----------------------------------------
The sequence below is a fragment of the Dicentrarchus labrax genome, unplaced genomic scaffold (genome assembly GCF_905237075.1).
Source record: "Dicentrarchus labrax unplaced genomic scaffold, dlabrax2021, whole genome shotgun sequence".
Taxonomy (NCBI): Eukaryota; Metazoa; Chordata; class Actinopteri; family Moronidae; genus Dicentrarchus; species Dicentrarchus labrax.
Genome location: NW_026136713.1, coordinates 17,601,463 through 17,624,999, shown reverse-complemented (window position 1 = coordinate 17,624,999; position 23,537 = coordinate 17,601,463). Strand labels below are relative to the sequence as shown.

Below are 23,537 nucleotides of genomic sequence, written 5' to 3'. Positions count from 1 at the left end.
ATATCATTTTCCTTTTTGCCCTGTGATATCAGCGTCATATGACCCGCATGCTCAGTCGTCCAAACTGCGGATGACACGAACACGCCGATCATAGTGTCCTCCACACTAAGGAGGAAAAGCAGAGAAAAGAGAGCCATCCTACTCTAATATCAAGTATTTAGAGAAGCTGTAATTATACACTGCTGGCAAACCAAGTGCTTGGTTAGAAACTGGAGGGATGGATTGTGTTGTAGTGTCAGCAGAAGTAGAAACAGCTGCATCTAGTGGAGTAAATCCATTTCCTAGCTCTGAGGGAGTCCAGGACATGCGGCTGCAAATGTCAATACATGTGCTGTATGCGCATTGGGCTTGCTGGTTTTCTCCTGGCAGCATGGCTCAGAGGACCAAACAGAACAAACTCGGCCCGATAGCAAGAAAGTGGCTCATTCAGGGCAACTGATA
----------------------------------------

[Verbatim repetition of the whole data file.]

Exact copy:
The sequence below is a fragment of the Dicentrarchus labrax genome, unplaced genomic scaffold (genome assembly GCF_905237075.1).
Source record: "Dicentrarchus labrax unplaced genomic scaffold, dlabrax2021, whole genome shotgun sequence".
Taxonomy (NCBI): Eukaryota; Metazoa; Chordata; class Actinopteri; family Moronidae; genus Dicentrarchus; species Dicentrarchus labrax.
Genome location: NW_026136713.1, coordinates 17,601,463 through 17,624,999, shown reverse-complemented (window position 1 = coordinate 17,624,999; position 23,537 = coordinate 17,601,463). Strand labels below are relative to the sequence as shown.

Below are 23,537 nucleotides of genomic sequence, written 5' to 3'. Positions count from 1 at the left end.
ATATCATTTTCCTTTTTGCCCTGTGATATCAGCGTCATATGACCCGCATGCTCAGTCGTCCAAACTGCGGATGACACGAACACGCCGATCATAGTGTCCTCCACACTAAGGAGGAAAAGCAGAGAAAAGAGAGCCATCCTACTCTAATATCAAGTATTTAGAGAAGCTGTAATTATACACTGCTGGCAAACCAAGTGCTTGGTTAGAAACTGGAGGGATGGATTGTGTTGTAGTGTCAGCAGAAGTAGAAACAGCTGCATCTAGTGGAGTAAATCCATTTCCTAGCTCTGAGGGAGTCCAGGACATGCGGCTGCAAATGTCAATACATGTGCTGTATGCGCATTGGGCTTGCTGGTTTTCTCCTGGCAGCATGGCTCAGAGGACCAAACAGAACAAACTCGGCCCGATAGCAAGAAAGTGGCTCATTCAGGGCAACTGATA